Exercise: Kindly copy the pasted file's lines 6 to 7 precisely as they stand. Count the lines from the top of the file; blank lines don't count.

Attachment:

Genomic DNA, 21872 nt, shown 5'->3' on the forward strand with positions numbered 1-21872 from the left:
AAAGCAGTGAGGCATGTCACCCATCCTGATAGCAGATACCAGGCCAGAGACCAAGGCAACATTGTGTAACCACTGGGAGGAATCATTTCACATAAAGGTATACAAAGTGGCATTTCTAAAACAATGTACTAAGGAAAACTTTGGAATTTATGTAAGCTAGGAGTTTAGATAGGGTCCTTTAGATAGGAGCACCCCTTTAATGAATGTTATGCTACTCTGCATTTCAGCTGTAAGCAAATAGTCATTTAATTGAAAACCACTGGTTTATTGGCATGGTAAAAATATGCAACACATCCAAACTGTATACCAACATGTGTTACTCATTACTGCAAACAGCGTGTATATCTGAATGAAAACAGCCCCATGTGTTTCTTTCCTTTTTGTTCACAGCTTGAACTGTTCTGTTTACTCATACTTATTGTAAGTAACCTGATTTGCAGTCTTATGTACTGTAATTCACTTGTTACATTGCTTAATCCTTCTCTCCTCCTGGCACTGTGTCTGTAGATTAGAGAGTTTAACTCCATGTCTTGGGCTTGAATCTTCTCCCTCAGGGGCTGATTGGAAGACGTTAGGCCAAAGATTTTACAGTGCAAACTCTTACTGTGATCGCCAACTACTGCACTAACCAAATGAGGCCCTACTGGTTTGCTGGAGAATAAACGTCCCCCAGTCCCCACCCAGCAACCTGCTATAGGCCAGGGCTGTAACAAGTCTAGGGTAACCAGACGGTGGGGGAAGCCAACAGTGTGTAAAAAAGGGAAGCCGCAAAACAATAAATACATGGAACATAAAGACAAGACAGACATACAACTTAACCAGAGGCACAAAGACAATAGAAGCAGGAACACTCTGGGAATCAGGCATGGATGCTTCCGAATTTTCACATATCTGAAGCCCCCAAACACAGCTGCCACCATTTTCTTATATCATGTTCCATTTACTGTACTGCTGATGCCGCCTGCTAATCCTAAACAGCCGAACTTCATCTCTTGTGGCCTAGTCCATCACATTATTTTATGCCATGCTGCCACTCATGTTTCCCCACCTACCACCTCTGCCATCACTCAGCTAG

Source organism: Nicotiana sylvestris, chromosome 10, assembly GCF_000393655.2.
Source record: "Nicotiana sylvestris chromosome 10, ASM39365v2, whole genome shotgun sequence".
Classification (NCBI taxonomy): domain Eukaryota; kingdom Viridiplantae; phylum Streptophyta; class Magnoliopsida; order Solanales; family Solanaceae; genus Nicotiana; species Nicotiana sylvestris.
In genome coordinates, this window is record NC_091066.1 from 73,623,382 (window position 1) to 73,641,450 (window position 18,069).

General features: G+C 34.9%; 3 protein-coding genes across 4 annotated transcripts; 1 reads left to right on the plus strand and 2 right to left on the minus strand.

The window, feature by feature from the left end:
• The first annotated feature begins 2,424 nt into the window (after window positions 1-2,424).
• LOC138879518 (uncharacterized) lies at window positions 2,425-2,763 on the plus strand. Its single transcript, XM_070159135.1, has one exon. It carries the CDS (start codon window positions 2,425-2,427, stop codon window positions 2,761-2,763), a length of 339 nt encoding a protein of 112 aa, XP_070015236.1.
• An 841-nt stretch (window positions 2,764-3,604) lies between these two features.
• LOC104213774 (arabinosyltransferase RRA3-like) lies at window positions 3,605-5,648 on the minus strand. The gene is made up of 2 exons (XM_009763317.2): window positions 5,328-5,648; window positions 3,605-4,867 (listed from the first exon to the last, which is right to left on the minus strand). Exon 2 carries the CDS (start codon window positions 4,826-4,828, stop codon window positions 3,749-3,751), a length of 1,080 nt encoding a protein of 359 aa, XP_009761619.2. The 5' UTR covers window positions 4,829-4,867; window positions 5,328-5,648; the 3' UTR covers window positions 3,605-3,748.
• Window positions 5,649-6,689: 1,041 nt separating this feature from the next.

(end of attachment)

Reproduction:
In genome coordinates, this window is record NC_091066.1 from 73,623,382 (window position 1) to 73,641,450 (window position 18,069).

General features: G+C 34.9%; 3 protein-coding genes across 4 annotated transcripts; 1 reads left to right on the plus strand and 2 right to left on the minus strand.